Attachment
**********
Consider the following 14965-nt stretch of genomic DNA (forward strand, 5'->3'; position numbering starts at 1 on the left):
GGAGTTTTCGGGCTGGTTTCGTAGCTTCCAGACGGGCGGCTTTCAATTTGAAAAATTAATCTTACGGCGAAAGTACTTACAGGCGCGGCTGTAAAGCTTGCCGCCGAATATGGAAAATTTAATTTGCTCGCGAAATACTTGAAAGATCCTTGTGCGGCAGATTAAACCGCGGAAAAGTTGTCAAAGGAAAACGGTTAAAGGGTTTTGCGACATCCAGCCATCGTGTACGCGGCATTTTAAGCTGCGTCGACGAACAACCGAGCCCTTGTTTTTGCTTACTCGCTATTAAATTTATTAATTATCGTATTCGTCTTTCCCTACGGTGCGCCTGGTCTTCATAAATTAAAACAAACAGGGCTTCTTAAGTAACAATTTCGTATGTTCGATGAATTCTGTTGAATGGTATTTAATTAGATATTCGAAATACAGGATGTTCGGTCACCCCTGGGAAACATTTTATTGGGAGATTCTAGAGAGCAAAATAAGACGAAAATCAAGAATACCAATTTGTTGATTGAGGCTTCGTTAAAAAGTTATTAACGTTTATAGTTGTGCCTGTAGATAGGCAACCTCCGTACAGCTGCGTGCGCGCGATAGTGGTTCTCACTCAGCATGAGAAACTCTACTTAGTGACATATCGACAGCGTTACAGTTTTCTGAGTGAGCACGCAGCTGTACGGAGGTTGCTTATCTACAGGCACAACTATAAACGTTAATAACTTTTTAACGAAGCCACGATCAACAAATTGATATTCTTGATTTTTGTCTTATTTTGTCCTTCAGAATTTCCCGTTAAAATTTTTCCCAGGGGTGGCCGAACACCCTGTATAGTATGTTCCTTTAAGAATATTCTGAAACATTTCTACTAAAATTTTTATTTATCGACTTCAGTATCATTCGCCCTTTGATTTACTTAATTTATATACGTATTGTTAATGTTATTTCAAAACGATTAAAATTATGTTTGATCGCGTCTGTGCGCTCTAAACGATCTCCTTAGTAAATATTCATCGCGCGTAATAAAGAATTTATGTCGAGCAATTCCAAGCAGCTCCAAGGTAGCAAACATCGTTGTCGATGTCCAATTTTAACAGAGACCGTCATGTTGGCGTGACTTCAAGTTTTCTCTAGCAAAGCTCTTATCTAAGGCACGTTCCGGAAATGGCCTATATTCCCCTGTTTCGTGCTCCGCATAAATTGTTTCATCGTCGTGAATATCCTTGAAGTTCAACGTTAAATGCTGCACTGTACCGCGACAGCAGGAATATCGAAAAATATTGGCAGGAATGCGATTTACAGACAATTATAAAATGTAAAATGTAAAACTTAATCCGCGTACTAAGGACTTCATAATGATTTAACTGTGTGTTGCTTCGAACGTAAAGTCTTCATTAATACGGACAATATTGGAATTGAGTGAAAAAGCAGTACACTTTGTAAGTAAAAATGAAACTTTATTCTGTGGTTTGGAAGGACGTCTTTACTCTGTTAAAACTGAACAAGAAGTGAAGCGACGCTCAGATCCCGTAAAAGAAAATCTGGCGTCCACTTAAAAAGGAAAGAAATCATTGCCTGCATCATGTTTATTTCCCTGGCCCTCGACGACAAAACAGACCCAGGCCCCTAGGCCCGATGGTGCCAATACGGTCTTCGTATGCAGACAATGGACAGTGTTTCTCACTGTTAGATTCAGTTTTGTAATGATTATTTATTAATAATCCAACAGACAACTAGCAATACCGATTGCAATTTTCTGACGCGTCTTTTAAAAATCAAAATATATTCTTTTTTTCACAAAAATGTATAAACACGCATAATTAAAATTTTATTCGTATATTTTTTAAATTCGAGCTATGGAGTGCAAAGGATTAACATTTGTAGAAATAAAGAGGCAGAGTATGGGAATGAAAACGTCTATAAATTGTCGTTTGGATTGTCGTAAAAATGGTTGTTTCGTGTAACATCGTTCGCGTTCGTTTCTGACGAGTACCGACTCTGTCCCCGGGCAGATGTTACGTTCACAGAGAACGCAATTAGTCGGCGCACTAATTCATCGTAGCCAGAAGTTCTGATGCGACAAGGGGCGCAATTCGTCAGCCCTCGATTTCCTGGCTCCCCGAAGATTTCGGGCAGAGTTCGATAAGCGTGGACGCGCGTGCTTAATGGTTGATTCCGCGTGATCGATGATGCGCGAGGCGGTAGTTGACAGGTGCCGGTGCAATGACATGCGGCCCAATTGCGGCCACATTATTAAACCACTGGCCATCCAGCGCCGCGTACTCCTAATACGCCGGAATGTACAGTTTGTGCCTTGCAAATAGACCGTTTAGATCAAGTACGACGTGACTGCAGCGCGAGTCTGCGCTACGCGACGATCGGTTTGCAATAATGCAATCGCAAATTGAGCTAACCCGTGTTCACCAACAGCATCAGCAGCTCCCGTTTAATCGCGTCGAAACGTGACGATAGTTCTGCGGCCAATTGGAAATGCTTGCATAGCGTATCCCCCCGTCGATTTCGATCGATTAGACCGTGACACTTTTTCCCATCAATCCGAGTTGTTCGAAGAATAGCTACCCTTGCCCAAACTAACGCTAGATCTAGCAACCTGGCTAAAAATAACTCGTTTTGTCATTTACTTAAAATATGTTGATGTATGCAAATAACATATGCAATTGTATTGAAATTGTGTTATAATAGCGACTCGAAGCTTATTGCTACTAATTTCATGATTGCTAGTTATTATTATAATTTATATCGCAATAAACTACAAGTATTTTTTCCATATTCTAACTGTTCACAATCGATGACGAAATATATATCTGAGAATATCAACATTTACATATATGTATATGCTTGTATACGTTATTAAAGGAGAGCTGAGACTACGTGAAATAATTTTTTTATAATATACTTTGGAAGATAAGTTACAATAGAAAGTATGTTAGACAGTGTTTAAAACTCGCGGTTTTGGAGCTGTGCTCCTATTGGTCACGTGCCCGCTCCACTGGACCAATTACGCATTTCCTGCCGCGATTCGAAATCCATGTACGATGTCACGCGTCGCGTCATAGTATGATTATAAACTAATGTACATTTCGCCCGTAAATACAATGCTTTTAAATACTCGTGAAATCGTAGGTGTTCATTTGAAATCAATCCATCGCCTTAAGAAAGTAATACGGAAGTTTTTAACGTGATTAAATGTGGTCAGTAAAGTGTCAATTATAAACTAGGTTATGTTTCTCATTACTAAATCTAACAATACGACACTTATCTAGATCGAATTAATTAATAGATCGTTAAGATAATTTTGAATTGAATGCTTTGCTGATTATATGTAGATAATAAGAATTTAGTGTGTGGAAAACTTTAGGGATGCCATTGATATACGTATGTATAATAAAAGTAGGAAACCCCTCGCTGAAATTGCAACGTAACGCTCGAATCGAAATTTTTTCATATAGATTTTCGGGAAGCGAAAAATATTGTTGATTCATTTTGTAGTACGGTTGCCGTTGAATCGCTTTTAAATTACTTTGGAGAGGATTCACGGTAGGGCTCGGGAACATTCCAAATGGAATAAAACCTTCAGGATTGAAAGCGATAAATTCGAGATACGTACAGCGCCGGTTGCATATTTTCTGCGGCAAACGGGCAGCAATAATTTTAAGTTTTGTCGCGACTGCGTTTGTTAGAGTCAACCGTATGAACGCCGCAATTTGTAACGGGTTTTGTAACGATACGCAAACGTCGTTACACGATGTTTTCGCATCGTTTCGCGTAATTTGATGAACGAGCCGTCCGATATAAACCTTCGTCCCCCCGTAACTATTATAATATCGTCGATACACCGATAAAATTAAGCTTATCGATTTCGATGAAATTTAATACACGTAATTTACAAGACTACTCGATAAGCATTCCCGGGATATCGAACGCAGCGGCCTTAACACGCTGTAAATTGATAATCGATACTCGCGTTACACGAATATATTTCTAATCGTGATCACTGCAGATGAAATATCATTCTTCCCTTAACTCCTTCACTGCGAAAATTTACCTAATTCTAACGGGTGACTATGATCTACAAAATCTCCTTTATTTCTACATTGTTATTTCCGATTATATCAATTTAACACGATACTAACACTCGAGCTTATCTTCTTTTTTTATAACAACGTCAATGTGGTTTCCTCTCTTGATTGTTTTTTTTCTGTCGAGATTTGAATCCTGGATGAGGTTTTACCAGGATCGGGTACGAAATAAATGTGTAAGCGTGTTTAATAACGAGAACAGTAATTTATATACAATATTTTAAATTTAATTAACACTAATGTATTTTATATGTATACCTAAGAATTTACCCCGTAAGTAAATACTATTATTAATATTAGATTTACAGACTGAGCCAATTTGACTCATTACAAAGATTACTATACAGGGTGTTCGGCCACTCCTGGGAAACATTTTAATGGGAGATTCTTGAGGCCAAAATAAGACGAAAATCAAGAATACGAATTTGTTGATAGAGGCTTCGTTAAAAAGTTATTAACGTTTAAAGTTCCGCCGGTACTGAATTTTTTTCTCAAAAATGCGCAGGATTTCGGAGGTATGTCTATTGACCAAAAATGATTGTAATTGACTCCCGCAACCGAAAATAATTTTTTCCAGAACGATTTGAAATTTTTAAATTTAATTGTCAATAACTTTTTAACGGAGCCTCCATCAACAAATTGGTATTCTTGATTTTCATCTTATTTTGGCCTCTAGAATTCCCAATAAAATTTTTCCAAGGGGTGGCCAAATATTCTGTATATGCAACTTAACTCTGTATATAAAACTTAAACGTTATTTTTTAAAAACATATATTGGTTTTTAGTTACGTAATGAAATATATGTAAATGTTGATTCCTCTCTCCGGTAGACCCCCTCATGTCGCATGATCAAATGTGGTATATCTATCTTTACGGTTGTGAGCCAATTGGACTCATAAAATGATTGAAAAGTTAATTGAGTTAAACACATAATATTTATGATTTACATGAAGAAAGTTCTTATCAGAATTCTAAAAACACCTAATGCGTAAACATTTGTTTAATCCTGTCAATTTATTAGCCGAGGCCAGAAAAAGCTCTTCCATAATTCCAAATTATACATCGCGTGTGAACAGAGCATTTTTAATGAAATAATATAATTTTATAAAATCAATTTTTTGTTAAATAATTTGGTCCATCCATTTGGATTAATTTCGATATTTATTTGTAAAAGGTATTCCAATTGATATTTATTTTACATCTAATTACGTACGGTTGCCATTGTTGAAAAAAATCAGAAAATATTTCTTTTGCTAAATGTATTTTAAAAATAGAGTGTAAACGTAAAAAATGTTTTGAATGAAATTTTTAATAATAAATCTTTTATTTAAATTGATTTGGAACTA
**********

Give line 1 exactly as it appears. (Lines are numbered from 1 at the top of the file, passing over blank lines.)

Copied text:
Consider the following 14965-nt stretch of genomic DNA (forward strand, 5'->3'; position numbering starts at 1 on the left):